How To Open Your Bubbles Safely

Did you know that the average bottle of champagne (or other sparkling wine made in the "traditional method") is under 90 psi of pressure?* That's more than a car tire! The corks themselves can travel at a speed of up to 25 mph, leading to as many as 24 champagne-related deaths each year! 

bottle of champagne

Not only will you look super cool and sophisticated when you know how to open those bubbles skillfully, you'll be doing a public service by doing it safely! 

1️⃣ Start with a well chilled bottle that is not pointing at things and people you love. I like to leave the bottle in my refrigerator for 24 or more hours. 

2️⃣ Remove the foil from the neck, but leave the cage on. The cage is that metal wire mesh around the neck/opening. 

3️⃣ Twist the "key" and loosen the cage but leave it on (for safety!) The "key" is that little round "handle" part of the cage that you're meant to twist to loosen the cage.

 

Remember: don't take the cage off, just loosen it. And while you're loosening it, keep a thumb pressed down on the top of the cage/cork to prevent an accidental pop. This is a two-handed job. One hand to hold the cage on by pressing down, the other hand to loosen it and untwist the key.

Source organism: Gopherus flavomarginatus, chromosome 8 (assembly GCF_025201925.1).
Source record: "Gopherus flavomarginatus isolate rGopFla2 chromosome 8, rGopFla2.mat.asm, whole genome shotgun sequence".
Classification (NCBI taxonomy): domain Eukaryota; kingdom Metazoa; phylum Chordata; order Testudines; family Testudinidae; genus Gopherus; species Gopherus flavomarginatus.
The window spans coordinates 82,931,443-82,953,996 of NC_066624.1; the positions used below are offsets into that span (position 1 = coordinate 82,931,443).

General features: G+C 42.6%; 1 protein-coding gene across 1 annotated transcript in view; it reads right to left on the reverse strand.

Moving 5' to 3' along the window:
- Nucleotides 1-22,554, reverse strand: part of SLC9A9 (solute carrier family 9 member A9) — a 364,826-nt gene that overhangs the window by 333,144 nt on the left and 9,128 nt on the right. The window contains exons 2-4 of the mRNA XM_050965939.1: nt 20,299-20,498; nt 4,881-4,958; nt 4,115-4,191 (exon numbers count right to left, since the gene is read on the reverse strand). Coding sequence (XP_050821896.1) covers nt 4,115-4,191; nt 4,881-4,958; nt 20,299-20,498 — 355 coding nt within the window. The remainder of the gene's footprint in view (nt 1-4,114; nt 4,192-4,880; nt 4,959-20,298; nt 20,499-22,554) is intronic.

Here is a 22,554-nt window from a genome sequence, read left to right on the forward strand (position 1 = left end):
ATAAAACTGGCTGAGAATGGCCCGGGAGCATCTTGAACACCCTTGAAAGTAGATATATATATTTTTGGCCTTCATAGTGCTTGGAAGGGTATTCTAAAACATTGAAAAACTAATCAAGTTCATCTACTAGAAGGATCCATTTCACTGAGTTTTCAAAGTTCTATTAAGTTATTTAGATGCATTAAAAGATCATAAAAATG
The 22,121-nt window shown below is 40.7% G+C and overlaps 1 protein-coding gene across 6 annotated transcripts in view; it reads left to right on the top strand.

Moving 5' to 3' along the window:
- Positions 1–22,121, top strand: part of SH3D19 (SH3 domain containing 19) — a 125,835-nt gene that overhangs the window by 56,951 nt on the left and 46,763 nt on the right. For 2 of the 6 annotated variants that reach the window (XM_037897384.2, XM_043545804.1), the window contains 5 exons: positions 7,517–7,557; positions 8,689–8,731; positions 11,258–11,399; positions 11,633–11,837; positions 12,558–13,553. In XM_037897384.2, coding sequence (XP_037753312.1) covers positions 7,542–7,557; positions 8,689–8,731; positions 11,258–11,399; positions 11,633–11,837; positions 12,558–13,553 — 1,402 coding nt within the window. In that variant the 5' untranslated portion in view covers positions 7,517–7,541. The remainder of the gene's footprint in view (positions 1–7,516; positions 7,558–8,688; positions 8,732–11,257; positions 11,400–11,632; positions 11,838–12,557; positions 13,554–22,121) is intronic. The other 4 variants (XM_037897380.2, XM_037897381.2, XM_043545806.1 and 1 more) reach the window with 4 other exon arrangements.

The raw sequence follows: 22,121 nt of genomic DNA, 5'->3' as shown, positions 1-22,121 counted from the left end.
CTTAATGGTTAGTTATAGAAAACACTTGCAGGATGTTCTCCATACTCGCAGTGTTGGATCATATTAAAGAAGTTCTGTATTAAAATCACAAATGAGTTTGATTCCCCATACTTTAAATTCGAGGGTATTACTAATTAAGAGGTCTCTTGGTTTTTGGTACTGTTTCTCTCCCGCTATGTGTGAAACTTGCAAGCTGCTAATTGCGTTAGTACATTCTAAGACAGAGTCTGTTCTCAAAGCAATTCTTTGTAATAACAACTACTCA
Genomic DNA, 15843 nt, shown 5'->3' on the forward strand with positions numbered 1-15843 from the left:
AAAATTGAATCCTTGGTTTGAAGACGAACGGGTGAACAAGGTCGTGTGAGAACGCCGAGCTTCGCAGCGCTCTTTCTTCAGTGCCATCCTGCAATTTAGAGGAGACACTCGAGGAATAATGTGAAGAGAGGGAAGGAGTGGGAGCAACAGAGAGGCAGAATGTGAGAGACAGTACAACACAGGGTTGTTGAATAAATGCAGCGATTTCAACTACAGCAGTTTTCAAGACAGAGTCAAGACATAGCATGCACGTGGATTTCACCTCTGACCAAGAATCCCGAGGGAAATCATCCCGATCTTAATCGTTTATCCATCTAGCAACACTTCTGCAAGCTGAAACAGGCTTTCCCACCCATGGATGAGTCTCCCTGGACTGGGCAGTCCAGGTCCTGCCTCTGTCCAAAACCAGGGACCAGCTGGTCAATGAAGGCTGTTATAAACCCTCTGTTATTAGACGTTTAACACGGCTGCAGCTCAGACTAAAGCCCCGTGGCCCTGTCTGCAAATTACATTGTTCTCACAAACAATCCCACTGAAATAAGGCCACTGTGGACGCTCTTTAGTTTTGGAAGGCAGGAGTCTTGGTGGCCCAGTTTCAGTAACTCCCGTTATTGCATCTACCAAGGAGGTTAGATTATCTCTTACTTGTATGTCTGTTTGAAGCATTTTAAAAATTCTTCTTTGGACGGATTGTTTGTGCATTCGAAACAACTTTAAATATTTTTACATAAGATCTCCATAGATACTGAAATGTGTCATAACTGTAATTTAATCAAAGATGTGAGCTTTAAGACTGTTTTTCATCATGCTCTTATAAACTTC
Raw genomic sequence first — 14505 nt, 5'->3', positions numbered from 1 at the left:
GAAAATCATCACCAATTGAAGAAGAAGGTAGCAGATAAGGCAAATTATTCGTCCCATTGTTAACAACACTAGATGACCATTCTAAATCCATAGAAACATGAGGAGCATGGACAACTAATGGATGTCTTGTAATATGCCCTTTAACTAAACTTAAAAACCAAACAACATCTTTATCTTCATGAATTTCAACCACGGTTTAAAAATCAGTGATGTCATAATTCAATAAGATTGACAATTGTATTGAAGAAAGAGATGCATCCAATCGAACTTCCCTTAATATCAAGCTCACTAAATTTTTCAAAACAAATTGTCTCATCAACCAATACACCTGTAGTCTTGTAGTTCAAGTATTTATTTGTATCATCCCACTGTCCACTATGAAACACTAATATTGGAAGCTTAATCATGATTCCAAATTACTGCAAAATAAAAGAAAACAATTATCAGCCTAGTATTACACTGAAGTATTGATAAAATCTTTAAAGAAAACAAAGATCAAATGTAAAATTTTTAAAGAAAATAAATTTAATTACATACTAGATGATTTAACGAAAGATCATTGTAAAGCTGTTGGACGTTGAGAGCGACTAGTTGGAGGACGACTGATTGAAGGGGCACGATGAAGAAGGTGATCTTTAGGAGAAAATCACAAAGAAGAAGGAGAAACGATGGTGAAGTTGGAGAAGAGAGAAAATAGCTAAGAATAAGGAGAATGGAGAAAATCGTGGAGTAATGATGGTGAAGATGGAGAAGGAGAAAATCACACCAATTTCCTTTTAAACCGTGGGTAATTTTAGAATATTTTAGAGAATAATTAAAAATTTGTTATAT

4️⃣ Wrapping your non-dominant hand around the cage and cork with a firm grip, and holding bottle at a 45 degree angle with your dominant hand (I like to grab it at the base), turn the bottle while holding the cork firmly. The cork will want to come out quickly, your job is to try and hold it steady with your non-dominant hand while turning the bottle! 🍾 If you apply enough backward pressure on the cork, you'll get a nice little "sigh" or "pffff" when the cork comes out. 

Et voila! You did it! Now go out there and impress your friends with your amazing new skill!

Cheers! 🥂

 

* Footnote: There are several methods used for making sparkling wine. The traditional method (formerly referred to as "methode champagnoise") relies on a secondary fermentation in the bottle. This produces sparkling wine with significant pressure from the CO2 released. Other methods, such as the tank method used for Prosecco or the ancestral method used for PetNats, do not produce as much pressure. 

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